“When all the people go home to campaign this summer, where are they going to go? Veterans halls,” Rieckhoff said.
House Speaker John Boehner of Ohio; Senator John McCain of Arizona, a former prisoner of war in North Vietnam; and Senator Marco Rubio of Florida, seen as a potential 2016 presidential hopeful, are among those questioning Obama’s handling of the VA controversy.
“It continues to compound this narrative that President Obama is a disconnected, slow-to-respond leader who has a hard time with bureaucracy,” Rieckhoff said. “But I think at the same time, Republicans like John McCain were not aggressive on this issue until recently either.”
Speaking publicly at the White House today, Obama said the investigation into the VA allegations shouldn’t become “another political football.”
“This entire issue has morphed from fixing what’s wrong and holding people accountable into something political,” said Joe Davis, a spokesman for the Veterans of Foreign Wars. “It’s very frustrating to any veterans’ organization.”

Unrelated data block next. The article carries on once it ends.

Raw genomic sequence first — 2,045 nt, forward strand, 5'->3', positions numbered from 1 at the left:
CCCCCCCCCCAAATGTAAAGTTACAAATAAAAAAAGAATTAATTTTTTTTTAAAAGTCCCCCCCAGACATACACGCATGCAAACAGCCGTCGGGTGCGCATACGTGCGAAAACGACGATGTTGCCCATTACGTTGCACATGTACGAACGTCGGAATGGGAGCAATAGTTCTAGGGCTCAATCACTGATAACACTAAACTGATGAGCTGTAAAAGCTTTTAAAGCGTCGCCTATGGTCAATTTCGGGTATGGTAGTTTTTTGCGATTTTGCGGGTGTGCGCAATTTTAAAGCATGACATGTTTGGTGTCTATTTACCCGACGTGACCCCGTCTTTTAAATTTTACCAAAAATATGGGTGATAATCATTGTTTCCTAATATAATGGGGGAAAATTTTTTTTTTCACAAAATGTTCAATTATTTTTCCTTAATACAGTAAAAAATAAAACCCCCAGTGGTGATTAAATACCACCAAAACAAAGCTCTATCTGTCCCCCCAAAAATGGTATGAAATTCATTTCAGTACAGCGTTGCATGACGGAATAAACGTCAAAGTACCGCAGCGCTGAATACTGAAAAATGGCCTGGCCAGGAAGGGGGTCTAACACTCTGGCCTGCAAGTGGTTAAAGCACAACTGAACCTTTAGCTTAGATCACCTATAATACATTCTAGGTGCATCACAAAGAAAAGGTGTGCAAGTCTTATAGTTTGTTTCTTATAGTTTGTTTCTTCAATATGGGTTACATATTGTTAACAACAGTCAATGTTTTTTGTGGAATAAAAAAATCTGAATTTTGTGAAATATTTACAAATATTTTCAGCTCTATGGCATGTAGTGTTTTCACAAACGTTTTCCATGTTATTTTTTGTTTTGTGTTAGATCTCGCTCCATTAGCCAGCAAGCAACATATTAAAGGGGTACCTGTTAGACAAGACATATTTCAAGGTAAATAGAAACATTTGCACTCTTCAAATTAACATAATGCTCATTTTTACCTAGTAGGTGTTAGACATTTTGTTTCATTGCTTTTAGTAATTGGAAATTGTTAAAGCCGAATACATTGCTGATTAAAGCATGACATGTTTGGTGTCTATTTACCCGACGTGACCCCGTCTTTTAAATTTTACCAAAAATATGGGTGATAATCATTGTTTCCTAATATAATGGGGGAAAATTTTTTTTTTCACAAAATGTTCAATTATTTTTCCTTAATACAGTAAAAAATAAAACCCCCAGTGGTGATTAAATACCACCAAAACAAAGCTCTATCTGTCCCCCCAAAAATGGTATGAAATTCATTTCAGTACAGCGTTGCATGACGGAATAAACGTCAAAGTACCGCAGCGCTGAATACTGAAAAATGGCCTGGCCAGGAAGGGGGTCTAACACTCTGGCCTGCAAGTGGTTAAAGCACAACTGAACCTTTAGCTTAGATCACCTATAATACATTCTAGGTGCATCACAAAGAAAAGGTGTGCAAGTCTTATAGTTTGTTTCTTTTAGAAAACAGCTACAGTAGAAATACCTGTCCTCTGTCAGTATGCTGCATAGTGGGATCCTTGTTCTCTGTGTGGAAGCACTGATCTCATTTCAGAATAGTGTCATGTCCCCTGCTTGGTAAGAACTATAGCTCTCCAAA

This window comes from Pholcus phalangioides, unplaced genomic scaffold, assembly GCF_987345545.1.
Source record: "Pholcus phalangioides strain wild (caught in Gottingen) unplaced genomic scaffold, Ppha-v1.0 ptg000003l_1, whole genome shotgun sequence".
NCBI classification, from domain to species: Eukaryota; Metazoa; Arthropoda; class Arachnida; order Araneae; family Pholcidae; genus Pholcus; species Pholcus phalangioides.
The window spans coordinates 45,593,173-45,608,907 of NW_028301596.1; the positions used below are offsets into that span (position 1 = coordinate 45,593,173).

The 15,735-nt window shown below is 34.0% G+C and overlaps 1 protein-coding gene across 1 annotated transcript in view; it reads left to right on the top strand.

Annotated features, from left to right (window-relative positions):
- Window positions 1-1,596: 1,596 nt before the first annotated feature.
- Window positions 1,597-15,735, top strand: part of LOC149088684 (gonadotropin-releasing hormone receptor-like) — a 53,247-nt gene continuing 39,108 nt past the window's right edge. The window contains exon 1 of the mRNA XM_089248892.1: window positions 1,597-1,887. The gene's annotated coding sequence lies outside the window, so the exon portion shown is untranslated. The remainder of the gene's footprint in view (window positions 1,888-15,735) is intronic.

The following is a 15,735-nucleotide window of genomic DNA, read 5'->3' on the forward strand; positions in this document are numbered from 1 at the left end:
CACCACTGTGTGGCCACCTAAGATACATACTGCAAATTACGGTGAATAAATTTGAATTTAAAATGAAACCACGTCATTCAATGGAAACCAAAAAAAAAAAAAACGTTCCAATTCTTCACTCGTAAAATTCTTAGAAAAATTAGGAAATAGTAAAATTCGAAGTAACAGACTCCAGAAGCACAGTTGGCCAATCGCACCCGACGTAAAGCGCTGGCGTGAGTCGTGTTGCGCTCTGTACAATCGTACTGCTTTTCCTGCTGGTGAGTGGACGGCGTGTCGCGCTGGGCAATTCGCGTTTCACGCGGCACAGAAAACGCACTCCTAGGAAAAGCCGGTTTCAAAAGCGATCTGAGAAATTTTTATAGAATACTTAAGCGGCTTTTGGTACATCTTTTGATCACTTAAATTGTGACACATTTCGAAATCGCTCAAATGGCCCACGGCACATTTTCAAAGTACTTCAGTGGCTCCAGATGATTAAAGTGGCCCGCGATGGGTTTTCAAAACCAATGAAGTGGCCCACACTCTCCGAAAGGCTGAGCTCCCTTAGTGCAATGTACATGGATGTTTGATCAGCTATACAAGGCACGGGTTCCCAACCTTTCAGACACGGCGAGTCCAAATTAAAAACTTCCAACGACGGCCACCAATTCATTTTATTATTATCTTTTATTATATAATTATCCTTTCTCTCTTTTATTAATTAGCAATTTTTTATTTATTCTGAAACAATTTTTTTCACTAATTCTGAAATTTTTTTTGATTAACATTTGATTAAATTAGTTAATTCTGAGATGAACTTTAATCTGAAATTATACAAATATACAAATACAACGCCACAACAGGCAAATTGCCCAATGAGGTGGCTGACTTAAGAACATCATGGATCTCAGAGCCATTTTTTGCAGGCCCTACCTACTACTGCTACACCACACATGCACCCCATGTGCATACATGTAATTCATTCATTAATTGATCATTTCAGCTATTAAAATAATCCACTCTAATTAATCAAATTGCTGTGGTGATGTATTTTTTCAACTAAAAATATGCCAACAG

Davis declined to predict if the controversy will hurt Obama and Democrats heading into the midterms, or whether the problems are emblematic of Obama’s administration or of the VA historically.
“We don’t do politics,” he said. “We share the same sense of urgency to fix what’s broken, to hold folks accountable where needed and to maintain the faith veterans have in their VA.”
After Obama’s remarks, McCain issued a terse statement saying while Obama “finally saw fit to speak about” the scandal, “his remarks are wholly insufficient in addressing the fundamental, systemic problems plaguing our veterans’ health care system.”
Representative Chris Van Hollen, a Maryland Democrat, said Obama is acting to resolve the VA’s issues and that Republicans risk overplaying their hand if they turn it into campaign fodder.
“The Administration understands that it needs to treat this issue as a three-alarm fire and they have dispatched a key fix-it man, Rob Nabors, to the scene. We need to address this matter immediately,” Van Hollen said. “Nobody should try to fan the political flames to exploit our veterans for political purposes.”
On Tuesday night, Senate Minority Leader Mitch McConnell used coal to pivot from his just-won primary to a general-election contest against Democrat Alison Lundergan Grimes, whom he is trying to portray as a champion of President Barack Obama and Senate Majority Leader Harry Reid.